In a Vase on Monday – berries and fennel

For a couple of years now, I have seen blog posts roll by, partaking in a wonderful blog meme hosted by Cathy at Rambling in the Garden, called ‘In a Vase on Monday’. The idea is that you can have an arrangement generated from your garden every week of the year.  I’m usually working, and generally not organized enough ahead of time to participate, but today is the day. I’m in! I may not have the most faithful attendance record, but from now on,  I’m going to at least try. It’s a fun meme, and offers both a fun challenge and an occasion for creative attempts. So, in the aftermath of the total solar eclipse we just enjoyed, here is my offering:

A small arrangement of Corokia cotoneaster, bronze fennel, the pesky berries of Arum italicum (should have cut them all off while I was at it) and Fatshedera leaves.

I see now I should have wiped the vessel clean of sloppy water drops. Oh well, next time – learn as you go… right?

Thanks for hosting such a fun meme, Cathy!




About annamadeit

I was born and raised in Sweden, By now, I have lived almost as long in the United States. The path I’ve taken has been long and varied, and has given me a philosophical approach to life. I may joke that I’m a sybarite, but the truth is, I find joy and luxury in life’s simple things as well. My outlook on life has roots in a culture rich in history and tradition, and I care a great deal about environmental stewardship. Aesthetically, while drawn to the visually clean, functional practicality and sustainable solutions that are the hallmarks of modern Scandinavia, I also have a deep appreciation for the raw, the weathered, and the worn - materials that tell a story. To me, contrast, counterpoint, and diversity are what makes life interesting and engaging. Color has always informed everything I do. I’m a functional tetrachromat, and a hopeless plantoholic. I was originally trained as an architect working mostly on interiors, but soon ventured outside - into garden design. It’s that contrast thing again… An interior adrift from its exterior, is like a yin without a yang. My firm conviction that everything is connected gets me in trouble time and time again. The world is a big place, and full of marvelous distractions, and offers plentiful opportunities for inquiry and exploration. I started writing to quell my constant queries, explore my discoveries, and nurture my curiosity. The Creative Flux was started in 2010, and became a catch-all for all kinds of intersecting interests. The start of Flutter & Hum at the end of 2013 marks my descent into plant nerd revelry. I occasionally contribute to other blogs, but those two are my main ones. For sure, topics are all over the map, but then again - so am I! Welcome to my blogs!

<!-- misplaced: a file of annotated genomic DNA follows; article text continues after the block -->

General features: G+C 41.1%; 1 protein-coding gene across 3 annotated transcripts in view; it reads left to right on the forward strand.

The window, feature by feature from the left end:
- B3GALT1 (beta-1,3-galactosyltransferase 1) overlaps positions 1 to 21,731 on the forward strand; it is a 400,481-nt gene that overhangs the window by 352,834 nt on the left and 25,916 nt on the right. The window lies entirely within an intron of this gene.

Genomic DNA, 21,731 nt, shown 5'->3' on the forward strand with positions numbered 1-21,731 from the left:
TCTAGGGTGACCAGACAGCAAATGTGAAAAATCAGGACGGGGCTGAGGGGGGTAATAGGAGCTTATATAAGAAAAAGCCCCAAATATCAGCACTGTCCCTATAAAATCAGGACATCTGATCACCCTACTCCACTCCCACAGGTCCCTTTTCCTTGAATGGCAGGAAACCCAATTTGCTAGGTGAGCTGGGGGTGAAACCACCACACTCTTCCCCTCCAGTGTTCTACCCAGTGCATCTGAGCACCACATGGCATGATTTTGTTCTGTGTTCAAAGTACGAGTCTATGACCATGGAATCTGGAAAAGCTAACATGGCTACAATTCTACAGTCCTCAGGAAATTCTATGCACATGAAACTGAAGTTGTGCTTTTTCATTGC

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8 Responses to In a Vase on Monday – berries and fennel

  1. Kris P says:

    It looks like you employed some of what you learned in those Ikebana books too, Anna! Welcome to the IaVoM club!

    • annamadeit says:

      Thanks, Kris! Yes, I was definitely inspired, but I have a feeling that any priest of Ikenobō would flunk me, as my attempt really doesn’t make much sense in terms of intention and adhering to the age-old rules. I bet my instructor would say it looks very much like something a westerner would do. Still, I had fun trying, and I guess that’s what counts. 😊

  2. Love it! I have one of those Arum italicum seed heads maturing to orange. It’s buried under some Hakonechloa and the only time I see it is when I water. The Hakonechloa flattens and the Arum italicum is visible. It’s been fun watching it change colors.

    I look forward to seeing more of your creations.

    • annamadeit says:

      Thanks, Loree! They are cool, aren’t they? Like little traffic lights, going from green to red. I have to make sure I remove them soon, or I will have them everywhere!

  3. Beautifully arranged

  4. Peter/Outlaw says:

    Nicely done! Warning: you may just find this meme addictive! I don’t so much mind the Arum berries as they look stunning with mondo grass and their foliage fills beds in nicely in the winter.

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